Most non-canonical proteins uniquely populate the proteome or immunopeptidome

Translation events that were previously thought to result in the production of non-biologically relevant proteins are now being reconsidered as increasing evidence shows that some non-canonical proteins may play an important role in immunity and disease. As our understanding of the flexibility of translation increases, so do the challenges with predicting what potential translation products may need to be considered when using databases to interpret LC-MS/MS data. Further, since many of these non-canonical proteins are low in abundance and degrade easily, finding enriched populations is key for optimising analysis workflows. In a recent paper from Ruiz Cuevas and others, these proteins were found to be overrepresented in the immunopeptidome from multiple B cell lymphomas, with high representation of novel isoforms and proteins encoded by putative non-coding regions or frameshifted canonical genes. Their proteogenomic strategy that utilized Ribo-seq and RNA sequencing (RNA-seq) identified translation events to produce a sample-specific database for MS analysis. The paper examines the unique features of the non-canonical translatome and is an important read for anyone interested cell surface MHC-I-associated peptides (MAPs) and how they may influence tumor immunosurveillance.

How was PEAKS used?

PEAKS Studio X was used to complete the database (DB) search on LC-MS/MS data obtained from peptides collected from cancer cells. The authors used their customized sample-specific databases in the DB workflow parameter settings to focus the search space to relevant peptides. They also completed the DB + PTM search workflow with a standard reference DB to check for improperly assigned post-translationally modified canonical peptides within their results.

Ruiz Cuevas MV, Hardy MP, Hollý J, Bonneil É, Durette C, Courcelles M, Lanoix J, Côté C, Staudt LM, Lemieux S, Thibault P, Perreault C, Yewdell JW. Most non-canonical proteins uniquely populate the proteome or immunopeptidome. Cell Rep. 2021 Mar 9;34(10):108815. doi:10.1016/j.celrep.2021.108815. PMID: 33691108; PMCID: PMC8040094.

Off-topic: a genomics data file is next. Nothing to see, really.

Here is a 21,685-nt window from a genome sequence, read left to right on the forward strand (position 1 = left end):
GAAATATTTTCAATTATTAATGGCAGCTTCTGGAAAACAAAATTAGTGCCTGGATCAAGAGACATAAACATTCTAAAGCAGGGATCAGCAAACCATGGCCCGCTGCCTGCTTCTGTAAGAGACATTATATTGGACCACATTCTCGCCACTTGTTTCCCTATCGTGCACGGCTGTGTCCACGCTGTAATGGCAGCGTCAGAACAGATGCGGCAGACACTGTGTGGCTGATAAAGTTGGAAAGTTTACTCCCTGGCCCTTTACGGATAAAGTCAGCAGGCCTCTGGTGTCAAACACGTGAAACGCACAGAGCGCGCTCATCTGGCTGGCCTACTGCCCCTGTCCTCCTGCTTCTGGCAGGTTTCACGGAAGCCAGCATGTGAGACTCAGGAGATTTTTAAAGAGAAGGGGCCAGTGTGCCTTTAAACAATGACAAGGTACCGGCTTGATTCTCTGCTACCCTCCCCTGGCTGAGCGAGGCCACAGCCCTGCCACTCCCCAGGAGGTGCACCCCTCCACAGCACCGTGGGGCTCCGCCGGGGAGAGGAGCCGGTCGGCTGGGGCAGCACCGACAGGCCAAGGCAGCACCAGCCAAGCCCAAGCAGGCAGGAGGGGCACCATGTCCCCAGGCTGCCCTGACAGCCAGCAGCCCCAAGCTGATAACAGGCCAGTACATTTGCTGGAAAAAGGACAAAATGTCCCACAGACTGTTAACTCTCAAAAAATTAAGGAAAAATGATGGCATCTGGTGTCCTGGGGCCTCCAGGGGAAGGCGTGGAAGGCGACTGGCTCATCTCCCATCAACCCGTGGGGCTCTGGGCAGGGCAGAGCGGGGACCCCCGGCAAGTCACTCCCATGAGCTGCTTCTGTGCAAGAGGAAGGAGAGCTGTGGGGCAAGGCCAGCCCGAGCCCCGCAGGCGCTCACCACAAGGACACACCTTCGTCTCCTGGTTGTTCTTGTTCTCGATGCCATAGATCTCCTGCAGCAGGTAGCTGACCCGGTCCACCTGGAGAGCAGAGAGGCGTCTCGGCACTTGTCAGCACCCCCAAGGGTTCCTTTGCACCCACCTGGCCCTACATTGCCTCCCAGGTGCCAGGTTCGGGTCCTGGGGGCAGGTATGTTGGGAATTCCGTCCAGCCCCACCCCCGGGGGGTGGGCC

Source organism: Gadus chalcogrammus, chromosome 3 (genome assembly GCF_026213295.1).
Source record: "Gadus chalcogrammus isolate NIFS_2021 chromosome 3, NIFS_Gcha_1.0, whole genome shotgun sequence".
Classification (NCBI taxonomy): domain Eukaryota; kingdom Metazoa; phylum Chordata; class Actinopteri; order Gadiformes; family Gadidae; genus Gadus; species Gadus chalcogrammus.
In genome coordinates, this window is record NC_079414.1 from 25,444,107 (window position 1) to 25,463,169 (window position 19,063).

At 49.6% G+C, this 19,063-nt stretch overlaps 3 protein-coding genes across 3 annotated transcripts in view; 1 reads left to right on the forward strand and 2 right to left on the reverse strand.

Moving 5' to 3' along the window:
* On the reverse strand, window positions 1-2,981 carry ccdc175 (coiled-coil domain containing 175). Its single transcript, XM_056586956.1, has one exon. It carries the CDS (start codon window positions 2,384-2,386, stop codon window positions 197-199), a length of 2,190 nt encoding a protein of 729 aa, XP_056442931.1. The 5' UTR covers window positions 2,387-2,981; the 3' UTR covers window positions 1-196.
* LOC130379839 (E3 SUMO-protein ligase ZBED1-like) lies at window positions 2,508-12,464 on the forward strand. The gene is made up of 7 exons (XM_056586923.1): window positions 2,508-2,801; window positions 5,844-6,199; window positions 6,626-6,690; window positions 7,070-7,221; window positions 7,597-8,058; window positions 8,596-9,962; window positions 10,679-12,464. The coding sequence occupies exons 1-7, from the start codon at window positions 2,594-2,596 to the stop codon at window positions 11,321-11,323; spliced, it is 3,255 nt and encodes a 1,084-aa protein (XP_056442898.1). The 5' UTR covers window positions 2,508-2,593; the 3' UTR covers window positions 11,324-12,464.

Combining RNA sequencing, ribosome profiling, and mass spectrometry, we elucidate the contribution of non-canonical translation to the proteome and major histocompatibility complex (MHC) class I immunopeptidome. Remarkably, of 14,498 proteins identified in three human B cell lymphomas, 2,503 are non-canonical proteins. Of these, 28% are novel isoforms and 72% are cryptic proteins encoded by ostensibly non-coding regions (60%) or frameshifted canonical genes (12%). Cryptic proteins are translated as efficiently as canonical proteins, have more predicted disordered residues and lower stability, and critically generate MHC-I peptides 5-fold more efficiently per translation event. Translating 5′ “untranslated” regions hinders downstream translation of genes involved in transcription, translation, and antiviral responses. Novel protein isoforms show strong enrichment for signaling pathways deregulated in cancer. Only a small fraction of cryptic proteins detected in the proteome contribute to the MHC-I immunopeptidome, demonstrating the high preferential access of cryptic defective ribosomal products to the class I pathway.